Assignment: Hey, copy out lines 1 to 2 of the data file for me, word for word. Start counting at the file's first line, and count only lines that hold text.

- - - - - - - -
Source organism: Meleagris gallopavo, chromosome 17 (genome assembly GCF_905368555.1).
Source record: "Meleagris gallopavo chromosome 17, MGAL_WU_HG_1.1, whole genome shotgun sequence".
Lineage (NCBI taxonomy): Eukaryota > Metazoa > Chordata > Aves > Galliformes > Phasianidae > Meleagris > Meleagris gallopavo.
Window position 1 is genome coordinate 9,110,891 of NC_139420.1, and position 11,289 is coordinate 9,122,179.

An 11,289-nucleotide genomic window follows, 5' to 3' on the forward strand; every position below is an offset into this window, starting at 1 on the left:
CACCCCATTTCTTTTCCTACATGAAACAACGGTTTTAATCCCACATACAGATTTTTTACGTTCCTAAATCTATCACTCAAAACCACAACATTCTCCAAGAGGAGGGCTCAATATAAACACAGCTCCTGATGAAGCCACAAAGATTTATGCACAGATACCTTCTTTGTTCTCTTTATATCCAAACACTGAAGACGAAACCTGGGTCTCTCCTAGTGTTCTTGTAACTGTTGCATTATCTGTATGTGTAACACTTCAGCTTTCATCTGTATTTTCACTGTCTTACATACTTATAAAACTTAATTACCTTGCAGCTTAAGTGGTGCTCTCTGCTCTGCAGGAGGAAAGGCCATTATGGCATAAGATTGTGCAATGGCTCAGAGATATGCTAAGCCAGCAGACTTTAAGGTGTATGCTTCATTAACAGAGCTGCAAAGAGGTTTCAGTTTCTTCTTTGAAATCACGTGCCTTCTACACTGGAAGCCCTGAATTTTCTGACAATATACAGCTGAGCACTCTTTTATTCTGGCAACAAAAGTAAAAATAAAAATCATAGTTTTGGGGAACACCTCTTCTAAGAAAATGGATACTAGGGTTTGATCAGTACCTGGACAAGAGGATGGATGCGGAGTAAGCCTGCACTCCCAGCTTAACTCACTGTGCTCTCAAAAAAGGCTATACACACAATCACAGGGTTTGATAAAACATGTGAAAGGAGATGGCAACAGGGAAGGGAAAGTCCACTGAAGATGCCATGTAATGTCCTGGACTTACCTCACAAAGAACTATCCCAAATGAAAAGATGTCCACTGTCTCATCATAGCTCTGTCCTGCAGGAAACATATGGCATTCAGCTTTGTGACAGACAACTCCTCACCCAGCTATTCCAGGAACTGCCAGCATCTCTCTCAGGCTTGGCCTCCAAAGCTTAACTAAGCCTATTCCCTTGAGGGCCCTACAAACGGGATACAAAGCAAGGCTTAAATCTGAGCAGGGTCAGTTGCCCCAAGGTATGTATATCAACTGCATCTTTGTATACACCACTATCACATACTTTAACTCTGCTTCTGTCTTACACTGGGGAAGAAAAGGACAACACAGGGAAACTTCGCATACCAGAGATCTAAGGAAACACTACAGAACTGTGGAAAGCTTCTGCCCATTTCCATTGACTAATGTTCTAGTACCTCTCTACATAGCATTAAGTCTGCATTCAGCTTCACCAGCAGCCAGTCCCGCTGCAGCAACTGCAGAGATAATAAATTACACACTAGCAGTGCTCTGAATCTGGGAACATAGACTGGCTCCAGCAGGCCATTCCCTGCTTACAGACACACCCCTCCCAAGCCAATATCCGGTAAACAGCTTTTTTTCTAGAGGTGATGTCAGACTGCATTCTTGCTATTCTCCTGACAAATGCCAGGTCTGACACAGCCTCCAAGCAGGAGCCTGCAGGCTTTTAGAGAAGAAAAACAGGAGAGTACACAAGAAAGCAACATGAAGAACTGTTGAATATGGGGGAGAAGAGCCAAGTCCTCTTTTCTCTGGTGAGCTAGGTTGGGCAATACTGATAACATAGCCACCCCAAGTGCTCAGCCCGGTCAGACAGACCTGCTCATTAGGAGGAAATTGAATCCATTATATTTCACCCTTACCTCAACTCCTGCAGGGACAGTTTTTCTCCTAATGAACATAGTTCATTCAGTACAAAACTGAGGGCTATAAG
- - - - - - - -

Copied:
Source organism: Meleagris gallopavo, chromosome 17 (genome assembly GCF_905368555.1).
Source record: "Meleagris gallopavo chromosome 17, MGAL_WU_HG_1.1, whole genome shotgun sequence".